Neoplasms in neurofibromatosis 1 are related to gender but not to family history of cancer.
The risk of malignancies among persons with neurofibromatosis 1 (NF1) is higher than in the general population, but the excess risk has not been precisely estimated. The effects of gender and inheritance pattern on cancer risk are unclear. Therefore, we conducted a historical cohort study to determine cancer risk factors by contacting 138 Caucasian NF1 patients originally seen at Baylor College of Medicine (BCM) in Houston between 1978 and 1984. A total of 304 patients of all ethnic groups were evaluated at BCM during this period. We successfully located 173 patients, 138 of who were Caucasian. We computed standardized incidence ratios (SIRs) with the age-, gender-, and time period-specific rates from the Connecticut Tumor Registry for 2,094 person-years of observation (median follow-up = 16 years). Eleven incident tumors were reported. Females were at much higher risk of cancer than males (SIR = 5.6, 95% confidence interval (CI) 2.7-10.3 and SIR = 0.6; 95% CI, 0.0-3.0, respectively). We found no elevated cancer risk in unaffected first-degree relatives, regardless of whether the proband had cancer or not (SIR = 1.1 95% CI, 0.6-1.8 and SIR = 1.0, 95% CI, 0.6-1.5, respectively). Our results suggest that malignancy in the proband is not the result of a modifying gene that has a significant impact on general cancer risk.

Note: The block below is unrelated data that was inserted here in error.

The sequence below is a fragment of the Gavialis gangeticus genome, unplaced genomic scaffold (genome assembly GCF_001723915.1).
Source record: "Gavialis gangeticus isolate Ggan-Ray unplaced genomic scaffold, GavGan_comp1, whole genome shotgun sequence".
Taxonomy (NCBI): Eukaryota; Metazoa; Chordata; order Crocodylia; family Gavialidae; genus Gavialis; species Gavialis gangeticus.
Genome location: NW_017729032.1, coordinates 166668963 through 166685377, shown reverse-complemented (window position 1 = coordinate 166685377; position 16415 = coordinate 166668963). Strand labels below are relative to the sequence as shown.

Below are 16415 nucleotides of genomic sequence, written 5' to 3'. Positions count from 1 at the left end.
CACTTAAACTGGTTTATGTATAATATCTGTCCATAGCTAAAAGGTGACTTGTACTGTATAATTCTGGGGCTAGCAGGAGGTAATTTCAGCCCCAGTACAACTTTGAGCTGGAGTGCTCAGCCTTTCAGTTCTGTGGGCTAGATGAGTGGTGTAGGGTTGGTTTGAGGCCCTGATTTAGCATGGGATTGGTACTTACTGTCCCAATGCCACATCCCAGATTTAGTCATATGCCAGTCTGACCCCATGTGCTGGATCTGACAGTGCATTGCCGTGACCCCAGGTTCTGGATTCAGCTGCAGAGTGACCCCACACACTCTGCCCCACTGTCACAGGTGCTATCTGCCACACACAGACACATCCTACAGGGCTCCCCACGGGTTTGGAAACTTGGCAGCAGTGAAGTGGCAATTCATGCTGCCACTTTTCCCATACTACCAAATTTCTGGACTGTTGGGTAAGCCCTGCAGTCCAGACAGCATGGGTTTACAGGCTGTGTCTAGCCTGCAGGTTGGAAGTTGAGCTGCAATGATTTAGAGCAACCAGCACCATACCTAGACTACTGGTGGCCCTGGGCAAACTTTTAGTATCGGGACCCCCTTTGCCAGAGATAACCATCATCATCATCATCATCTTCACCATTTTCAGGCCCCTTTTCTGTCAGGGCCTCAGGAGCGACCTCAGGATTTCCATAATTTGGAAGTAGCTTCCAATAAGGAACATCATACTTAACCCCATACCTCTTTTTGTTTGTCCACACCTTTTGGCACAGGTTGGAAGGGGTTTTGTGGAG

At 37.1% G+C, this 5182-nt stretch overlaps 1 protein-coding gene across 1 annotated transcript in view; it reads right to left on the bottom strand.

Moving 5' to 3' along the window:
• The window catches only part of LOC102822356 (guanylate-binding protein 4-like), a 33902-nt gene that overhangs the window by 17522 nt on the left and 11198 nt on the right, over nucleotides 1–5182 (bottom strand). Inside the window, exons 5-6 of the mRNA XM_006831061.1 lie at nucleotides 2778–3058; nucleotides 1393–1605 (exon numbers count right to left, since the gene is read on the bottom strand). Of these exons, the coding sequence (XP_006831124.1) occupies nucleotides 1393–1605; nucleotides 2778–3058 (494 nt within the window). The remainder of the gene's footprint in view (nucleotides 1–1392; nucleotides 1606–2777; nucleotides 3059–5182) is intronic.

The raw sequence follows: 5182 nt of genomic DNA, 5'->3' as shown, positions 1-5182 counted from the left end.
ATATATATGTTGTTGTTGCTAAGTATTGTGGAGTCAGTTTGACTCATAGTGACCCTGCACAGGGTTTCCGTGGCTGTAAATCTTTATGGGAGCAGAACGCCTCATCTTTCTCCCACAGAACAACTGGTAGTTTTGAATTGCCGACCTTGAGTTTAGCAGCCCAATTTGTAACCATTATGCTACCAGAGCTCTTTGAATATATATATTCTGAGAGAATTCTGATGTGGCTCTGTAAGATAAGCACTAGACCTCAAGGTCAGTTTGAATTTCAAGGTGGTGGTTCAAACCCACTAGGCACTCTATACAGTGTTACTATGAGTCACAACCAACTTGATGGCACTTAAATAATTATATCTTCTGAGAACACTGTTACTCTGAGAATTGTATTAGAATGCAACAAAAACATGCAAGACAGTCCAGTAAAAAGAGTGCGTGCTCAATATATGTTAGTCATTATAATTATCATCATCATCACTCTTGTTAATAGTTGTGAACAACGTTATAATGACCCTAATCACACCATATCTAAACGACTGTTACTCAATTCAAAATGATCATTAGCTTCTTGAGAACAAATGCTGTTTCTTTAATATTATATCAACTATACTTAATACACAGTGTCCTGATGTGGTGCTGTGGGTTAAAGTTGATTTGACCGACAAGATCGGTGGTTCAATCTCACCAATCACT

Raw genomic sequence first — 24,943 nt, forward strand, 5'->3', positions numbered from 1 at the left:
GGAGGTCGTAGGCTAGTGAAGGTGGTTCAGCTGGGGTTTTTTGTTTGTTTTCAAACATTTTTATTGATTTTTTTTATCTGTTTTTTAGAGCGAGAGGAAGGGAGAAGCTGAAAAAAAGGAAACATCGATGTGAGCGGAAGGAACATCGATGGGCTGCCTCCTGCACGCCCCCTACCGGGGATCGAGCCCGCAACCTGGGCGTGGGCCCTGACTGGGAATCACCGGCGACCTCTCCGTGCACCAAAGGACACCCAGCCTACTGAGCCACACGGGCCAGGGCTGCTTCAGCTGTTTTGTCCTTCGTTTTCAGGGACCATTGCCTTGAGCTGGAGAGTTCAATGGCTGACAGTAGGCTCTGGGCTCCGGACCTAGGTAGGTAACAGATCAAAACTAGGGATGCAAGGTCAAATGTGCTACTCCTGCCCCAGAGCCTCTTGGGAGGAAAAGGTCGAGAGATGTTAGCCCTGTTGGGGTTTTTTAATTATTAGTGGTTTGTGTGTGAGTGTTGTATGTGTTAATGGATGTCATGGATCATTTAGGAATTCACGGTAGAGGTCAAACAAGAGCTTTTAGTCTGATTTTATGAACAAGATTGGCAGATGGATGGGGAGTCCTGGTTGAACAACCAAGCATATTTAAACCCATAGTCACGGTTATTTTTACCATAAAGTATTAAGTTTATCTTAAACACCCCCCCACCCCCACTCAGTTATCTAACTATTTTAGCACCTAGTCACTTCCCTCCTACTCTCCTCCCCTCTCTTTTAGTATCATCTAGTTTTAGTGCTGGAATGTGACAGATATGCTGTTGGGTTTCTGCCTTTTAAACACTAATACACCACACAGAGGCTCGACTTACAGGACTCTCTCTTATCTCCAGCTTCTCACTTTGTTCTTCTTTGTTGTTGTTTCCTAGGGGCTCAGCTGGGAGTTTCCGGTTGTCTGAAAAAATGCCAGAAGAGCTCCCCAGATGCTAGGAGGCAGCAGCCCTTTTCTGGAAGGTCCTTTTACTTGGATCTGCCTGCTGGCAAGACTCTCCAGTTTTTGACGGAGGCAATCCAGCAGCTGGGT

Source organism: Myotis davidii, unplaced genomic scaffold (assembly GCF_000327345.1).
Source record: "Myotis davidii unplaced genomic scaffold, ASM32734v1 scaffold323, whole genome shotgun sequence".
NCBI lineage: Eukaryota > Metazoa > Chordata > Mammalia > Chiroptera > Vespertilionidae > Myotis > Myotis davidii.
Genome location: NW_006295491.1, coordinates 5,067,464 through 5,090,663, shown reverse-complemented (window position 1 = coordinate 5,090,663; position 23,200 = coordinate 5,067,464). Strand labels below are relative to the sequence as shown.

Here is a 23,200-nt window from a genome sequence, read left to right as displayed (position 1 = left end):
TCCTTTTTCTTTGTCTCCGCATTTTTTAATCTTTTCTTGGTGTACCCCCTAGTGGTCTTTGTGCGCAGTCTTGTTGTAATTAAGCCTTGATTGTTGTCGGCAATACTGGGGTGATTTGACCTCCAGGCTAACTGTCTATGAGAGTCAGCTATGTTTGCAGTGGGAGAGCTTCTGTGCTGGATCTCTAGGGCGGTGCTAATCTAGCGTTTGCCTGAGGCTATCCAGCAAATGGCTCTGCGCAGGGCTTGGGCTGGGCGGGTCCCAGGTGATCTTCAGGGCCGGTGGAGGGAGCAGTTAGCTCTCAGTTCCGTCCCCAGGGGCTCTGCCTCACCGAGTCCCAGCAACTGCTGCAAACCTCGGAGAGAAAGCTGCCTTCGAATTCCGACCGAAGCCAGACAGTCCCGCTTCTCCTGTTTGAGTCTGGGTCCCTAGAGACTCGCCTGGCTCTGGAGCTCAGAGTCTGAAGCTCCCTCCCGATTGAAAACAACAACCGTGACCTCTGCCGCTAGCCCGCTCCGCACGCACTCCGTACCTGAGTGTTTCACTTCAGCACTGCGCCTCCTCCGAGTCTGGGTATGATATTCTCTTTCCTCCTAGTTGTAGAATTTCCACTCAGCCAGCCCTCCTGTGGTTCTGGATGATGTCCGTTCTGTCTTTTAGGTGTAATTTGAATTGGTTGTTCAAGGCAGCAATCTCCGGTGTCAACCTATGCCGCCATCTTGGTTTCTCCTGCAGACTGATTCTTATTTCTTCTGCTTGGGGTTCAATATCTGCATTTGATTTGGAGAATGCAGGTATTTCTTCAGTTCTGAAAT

Airewele, GE; Sigurdson, AJ; Wiley, KJ; Frieden, BE; Caldarera, LW; Riccardi, VM; Lewis, RA; Chintagumpala, MM; Ater, JL; Plon, SE; Bondy, ML
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